Soto turned down a $440 million, 15-year contract to stay with the Nationals in a decision first reported by The Athletic last weekend, and he could be traded by the end of the month. That contract would have been the biggest in total value and the 19th-largest by average salary in baseball history.
”Right now, I’m not even thinking about it,” Soto said while hoisting the trophy over his head. ”I’m a champion, and I will be a champion for the Nationals.”
Potential suitors for Soto are chasing a former World Series champion still reaching his prime, one whose power is just one aspect of his overall ability – but as he showed in Los Angeles, the long ball is a key component of his skills. Soto will turn 26 years old around the time when he is eligible for free agency after the 2024 season.
But until the final, the Derby’s best stories were the oldest and the youngest competitors.
Pujols beat top-seeded Kyle Schwarber in a heartwarming first-round upset before Soto finished his night in a victory that probably didn’t much bother Pujols, an idol to fellow Dominican stars such as Soto and Rodriguez.
”In (the Dominican Republic), I know all the people are really proud,” Soto said. ”Since we all three were in the finals, three Dominicans, it just shows you, it’s a win for the DR, so we feel pretty proud about it.”
Pujols, a special commissioner’s invitee for Tuesday’s game, was embraced by both his fellow All-Stars and the Southern California fans who cheered for him for nine seasons in Anaheim and again last year with the Dodgers.
Rodriguez became the third-youngest Derby finalist at 21 years, 201 days old, with only Vladimir Guerrero Jr. and Bryce Harper getting there quicker. Rodriguez will have another chance to become the youngest Derby winner next year at home in Seattle’s T-Mobile Park, since he’ll still be younger than Gonzalez was in 1993 or Soto is today.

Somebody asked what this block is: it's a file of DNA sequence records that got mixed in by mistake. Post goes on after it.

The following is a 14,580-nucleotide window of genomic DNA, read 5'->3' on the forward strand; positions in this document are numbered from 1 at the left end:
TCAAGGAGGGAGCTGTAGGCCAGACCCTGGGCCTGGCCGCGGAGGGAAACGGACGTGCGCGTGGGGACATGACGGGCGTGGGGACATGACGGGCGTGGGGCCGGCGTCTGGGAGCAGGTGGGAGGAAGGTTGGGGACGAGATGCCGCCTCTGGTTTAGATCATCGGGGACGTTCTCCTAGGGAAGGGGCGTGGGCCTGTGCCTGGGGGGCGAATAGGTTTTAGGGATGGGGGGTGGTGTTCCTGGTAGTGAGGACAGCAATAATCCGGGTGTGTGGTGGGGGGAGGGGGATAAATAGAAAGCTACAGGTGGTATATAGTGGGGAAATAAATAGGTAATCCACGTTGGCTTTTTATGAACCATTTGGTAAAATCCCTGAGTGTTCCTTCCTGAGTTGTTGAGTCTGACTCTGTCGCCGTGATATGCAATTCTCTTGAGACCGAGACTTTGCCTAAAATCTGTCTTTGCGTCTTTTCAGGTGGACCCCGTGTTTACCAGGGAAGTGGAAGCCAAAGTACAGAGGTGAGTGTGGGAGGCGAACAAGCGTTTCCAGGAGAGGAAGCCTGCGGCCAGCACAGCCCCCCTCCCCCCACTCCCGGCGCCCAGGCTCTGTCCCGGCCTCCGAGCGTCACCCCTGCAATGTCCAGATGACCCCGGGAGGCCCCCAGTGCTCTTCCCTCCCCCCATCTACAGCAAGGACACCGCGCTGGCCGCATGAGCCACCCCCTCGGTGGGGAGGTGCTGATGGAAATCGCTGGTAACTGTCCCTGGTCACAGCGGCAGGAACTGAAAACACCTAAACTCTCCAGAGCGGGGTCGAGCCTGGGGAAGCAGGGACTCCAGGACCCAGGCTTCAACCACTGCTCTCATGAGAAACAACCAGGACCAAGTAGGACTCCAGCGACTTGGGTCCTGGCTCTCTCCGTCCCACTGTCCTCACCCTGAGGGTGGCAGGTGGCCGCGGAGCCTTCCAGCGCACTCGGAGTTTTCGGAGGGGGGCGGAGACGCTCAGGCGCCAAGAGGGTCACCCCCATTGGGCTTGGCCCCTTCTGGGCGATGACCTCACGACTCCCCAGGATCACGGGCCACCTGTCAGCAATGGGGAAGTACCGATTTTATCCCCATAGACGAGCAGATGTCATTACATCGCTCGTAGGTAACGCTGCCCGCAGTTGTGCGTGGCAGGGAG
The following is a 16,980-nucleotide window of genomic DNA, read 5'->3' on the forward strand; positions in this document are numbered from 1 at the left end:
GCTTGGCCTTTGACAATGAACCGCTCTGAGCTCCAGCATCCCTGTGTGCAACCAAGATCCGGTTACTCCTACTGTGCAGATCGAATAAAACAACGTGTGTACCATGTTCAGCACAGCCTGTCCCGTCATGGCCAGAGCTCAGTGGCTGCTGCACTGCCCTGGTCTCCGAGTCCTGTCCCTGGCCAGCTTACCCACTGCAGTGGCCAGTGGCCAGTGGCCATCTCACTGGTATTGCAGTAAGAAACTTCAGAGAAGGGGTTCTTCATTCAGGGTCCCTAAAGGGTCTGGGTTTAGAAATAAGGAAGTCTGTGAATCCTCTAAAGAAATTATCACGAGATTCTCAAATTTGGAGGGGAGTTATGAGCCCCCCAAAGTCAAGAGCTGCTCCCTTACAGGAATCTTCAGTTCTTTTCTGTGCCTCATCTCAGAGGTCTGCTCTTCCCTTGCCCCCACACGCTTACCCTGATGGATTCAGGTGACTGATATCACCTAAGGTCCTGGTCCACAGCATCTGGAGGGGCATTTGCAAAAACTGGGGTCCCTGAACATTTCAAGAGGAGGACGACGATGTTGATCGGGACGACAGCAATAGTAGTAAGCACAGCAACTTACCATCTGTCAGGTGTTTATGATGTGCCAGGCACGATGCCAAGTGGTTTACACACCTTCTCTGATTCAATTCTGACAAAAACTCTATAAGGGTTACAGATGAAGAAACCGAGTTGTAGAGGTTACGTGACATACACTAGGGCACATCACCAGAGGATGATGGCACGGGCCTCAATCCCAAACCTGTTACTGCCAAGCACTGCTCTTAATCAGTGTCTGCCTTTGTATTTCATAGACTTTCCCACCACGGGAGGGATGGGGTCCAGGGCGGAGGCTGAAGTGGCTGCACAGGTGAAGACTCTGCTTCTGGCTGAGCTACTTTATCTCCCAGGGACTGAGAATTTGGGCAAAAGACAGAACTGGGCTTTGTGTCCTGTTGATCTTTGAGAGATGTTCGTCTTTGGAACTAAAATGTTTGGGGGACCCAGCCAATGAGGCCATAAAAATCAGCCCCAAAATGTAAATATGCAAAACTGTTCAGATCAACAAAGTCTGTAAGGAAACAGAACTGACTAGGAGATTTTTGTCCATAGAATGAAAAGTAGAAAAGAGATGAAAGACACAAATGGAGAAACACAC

Rodriguez’s 32 dingers against Texas’ Corey Seager in the first round were the second-most ever in that round, and the rookie was nearly as sharp in the second round while finishing off Alonso, whose mid-competition meditation sessions didn’t do the trick.
Pujols was seemingly everybody’s sentimental favorite competitor heading into his fifth and final Home Run Derby, this time as a platoon player with just six homers this season for the Cardinals. Pujols is fifth on baseball’s career list with 685 homers, but he hadn’t tried the Derby since 2015 while with the Angels.
He hit just one homer in the first minute at Dodger Stadium before taking his timeout and choosing a lighter bat, which allowed him to finish strong with 13 homers in regular time in the opening round – including a break for a 30-second ovation from the other All-Stars, who gathered around him and cheered before his bonus time.
Pujols’ total was the lowest so far in the Derby, and he thought he was done – he even gave away his batting gloves to Joe Musgrove’s cousin. He had to retrieve the gloves for overtime after Schwarber managed only 13 himself, and Pujols held off Schwarber to advance.